[0024] One example of this invention is the use of uniform diameter micron range particle of a vitamin A substance such as retinyl palmitate. These particles are currently available in such a standardized format for use in such applications as animal feed additives and the stability and safety data are already well documented. Similar products are available for vitamin C (ascorbic acid) and vitamin E (tocopherol acetate) and there are a myriad of forms of similar products which naturally occur in crystalline forms and which can be utilized for this invention. The hardness of such forms varies widely and many do not produce the same degree of abrasion of the stratum corneum as do current particles such as corundum. However some are sufficiently hard to allow their use a both the primary abrasive agent and also during the process be the active agent for delivery into or through the skin.

[0025] Other such agents need to either be mixed with a more effective and harder abrasive or they need to follow in a second stage or step the use of such a more effective abrasive agent. The topical crystalline vitamins above are examples of agents which can be used either as primary abrasives or as co abrasives or as secondary abrasives used following the primary abrasive.

[0026] Most microdermabrasion and other abrasive or peeling procedures are performed at intervals of weeks or months to allow recovery and repair of the disrupted epidermal or stratum corneum barrier function of the skin. This repair process in itself affects skin lipids and other cell signaling systems are activated and thus the dermal layer of the skin can be indirectly altered. The most common alteration is the production of new collagen and other extracellular matrix (ECM) materials and ground substance, etc. This is considered beneficial for anti-aging and other skin therapies. The use of topical vitamin A, C and E individually or in various combinations is well documented and produces desirable effects on the skin—including the dermal collagen and ECM stimulation.

[0027] The use of this invention provides a new and novel method of simultaneously or sequentially stimulating the ECM while performing microdermabrasion. The ‘softer’ abrasive forms of these agents can be used to allow more frequent applications of skin abrasion—for example a milder vitamin crystal abrasive can be used as a daily or weekly or even multiple times daily abrasive scrub, or perhaps in individual disposable abrasive cloths or pads. Various devices can be used to deliver these forms of abrasive vitamin agents including vibration, mechanical, and air abrasive positive or negative or combined devices. The vitamins can be adhered, impregnated or attached in many ways to construct an abrasive matrix or device for this invention.

[0028] Laboratory data used to study skin surface abrasion, removal of the stratum cornum and epidermal barrier disruption commonly include, among many methods, the use of Trans Epidermal Water Loss (TEWL), skin moisture measurements (the barrier disruption also allows moisture within the skin to ‘leak out’ and thus skin surface moisture can be an effective indirect indication of barrier disruption, skin microscopy, close up photography, digital skin profilometry to map surface ‘terrain’ changes from the abrasion, skin conductance, and other measurements. We examined the various measurements listed above with various topical agents including the vitamins previously described and found varying amounts of abrasion of the stratum corneum, as shown in FIG. 1. Typically, the harder the compound the more effective the abrasion is, when all other factors are controlled.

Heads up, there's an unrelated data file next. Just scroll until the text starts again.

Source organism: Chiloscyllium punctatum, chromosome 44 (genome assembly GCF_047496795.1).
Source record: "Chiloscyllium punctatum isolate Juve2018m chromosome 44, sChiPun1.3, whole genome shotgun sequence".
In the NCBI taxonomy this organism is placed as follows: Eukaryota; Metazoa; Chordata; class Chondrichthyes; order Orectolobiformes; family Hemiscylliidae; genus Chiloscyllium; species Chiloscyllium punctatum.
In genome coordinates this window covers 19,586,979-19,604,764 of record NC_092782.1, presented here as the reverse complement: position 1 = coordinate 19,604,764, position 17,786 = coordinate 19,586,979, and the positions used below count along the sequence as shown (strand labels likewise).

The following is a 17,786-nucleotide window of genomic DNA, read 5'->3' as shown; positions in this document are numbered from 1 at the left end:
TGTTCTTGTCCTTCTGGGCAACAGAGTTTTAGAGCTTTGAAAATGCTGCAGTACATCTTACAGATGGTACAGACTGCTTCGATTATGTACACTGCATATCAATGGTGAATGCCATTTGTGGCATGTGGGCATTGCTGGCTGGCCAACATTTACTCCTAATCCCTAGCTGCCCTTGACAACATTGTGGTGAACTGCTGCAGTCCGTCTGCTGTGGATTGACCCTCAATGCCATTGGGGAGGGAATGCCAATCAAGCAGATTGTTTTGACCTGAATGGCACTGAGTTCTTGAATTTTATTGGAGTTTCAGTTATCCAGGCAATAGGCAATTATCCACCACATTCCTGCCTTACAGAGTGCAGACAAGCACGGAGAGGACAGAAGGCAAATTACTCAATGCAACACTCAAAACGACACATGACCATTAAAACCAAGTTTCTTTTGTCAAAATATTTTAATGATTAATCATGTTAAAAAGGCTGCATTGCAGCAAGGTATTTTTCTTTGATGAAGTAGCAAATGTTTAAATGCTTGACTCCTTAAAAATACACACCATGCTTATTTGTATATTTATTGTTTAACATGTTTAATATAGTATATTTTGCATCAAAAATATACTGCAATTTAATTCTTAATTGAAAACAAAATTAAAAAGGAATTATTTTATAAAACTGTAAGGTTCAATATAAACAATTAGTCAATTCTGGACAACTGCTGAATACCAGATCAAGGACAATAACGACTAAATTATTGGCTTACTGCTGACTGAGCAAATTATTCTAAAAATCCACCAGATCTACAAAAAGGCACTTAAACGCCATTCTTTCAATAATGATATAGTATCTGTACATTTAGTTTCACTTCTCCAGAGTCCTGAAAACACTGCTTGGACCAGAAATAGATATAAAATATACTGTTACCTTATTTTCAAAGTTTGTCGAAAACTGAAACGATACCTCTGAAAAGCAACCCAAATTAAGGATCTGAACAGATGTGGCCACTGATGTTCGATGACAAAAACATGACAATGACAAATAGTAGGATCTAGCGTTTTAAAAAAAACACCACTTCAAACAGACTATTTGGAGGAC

[0029] This invention can be used to deliver a wide variety of topical agents which are biologically active in the skin of humans and animals by means of direct abrasion or secondary or co-abrasion (using other abrasive agents) utilizing a wide variety of skin abrasion and microdermabrasion devices and techniques. Thus the invention can function either as an abrasive agent, a biologically active agent, or various combinations of these two applications. Active agents whose physical chemical properties make them unsuitable in any form as abrasive agents, may nonetheless be incorporated into various ‘delivery vehicles or agents’ which do have abrasive physical properties and which then either transport or deliver or release the active agent.

Referenced by
Citing PatentFiling datePublication dateApplicantTitle
US8226971Jun 2, 2010Jul 24, 2012Ash Access Technology, Inc.Catheter lock solution comprising citrate and a paraben
US8389583May 23, 2008Mar 5, 2013Zurex Pharma, Inc.Antimicrobial compositions and methods of use
US8703828Mar 4, 2013Apr 22, 2014Zurex Pharma, Inc.Antimicrobial compositions and methods of use
Classifications
U.S. Classification424/401
International ClassificationA61Q19/10, A61K8/04, A61K8/67
Cooperative ClassificationA61K2800/28, A61K8/671, A61Q19/10, A61K8/678, A61K8/676, A61K2800/412, A61K8/0225, A61K8/0275
European ClassificationA61K8/02A, A61K8/67C, A61K8/67H, A61K8/67L, A61Q19/10